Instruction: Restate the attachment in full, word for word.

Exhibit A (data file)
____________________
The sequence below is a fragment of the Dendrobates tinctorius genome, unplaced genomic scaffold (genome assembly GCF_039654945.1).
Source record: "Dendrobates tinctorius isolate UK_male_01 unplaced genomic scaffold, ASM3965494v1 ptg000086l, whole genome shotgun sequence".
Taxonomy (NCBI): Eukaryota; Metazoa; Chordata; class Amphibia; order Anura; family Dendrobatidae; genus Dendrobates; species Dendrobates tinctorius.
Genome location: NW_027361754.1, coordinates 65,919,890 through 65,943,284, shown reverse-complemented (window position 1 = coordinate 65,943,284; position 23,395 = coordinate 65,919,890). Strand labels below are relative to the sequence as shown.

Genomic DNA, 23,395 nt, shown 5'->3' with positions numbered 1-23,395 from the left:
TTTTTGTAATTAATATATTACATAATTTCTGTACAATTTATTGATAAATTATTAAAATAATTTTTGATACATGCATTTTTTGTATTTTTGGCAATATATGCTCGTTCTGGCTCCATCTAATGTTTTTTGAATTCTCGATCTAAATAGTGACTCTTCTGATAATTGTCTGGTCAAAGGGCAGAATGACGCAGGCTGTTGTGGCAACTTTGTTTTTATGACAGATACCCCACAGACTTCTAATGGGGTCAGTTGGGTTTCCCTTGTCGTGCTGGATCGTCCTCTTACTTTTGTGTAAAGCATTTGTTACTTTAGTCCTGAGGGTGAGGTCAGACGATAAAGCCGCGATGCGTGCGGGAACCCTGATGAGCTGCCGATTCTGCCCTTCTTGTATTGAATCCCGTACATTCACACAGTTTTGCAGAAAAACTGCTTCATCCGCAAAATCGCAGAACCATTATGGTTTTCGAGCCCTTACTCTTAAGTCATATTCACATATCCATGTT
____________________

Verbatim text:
The sequence below is a fragment of the Dendrobates tinctorius genome, unplaced genomic scaffold (genome assembly GCF_039654945.1).
Source record: "Dendrobates tinctorius isolate UK_male_01 unplaced genomic scaffold, ASM3965494v1 ptg000086l, whole genome shotgun sequence".
Taxonomy (NCBI): Eukaryota; Metazoa; Chordata; class Amphibia; order Anura; family Dendrobatidae; genus Dendrobates; species Dendrobates tinctorius.
Genome location: NW_027361754.1, coordinates 65,919,890 through 65,943,284, shown reverse-complemented (window position 1 = coordinate 65,943,284; position 23,395 = coordinate 65,919,890). Strand labels below are relative to the sequence as shown.

Genomic DNA, 23,395 nt, shown 5'->3' with positions numbered 1-23,395 from the left:
TTTTTGTAATTAATATATTACATAATTTCTGTACAATTTATTGATAAATTATTAAAATAATTTTTGATACATGCATTTTTTGTATTTTTGGCAATATATGCTCGTTCTGGCTCCATCTAATGTTTTTTGAATTCTCGATCTAAATAGTGACTCTTCTGATAATTGTCTGGTCAAAGGGCAGAATGACGCAGGCTGTTGTGGCAACTTTGTTTTTATGACAGATACCCCACAGACTTCTAATGGGGTCAGTTGGGTTTCCCTTGTCGTGCTGGATCGTCCTCTTACTTTTGTGTAAAGCATTTGTTACTTTAGTCCTGAGGGTGAGGTCAGACGATAAAGCCGCGATGCGTGCGGGAACCCTGATGAGCTGCCGATTCTGCCCTTCTTGTATTGAATCCCGTACATTCACACAGTTTTGCAGAAAAACTGCTTCATCCGCAAAATCGCAGAACCATTATGGTTTTCGAGCCCTTACTCTTAAGTCATATTCACATATCCATGTT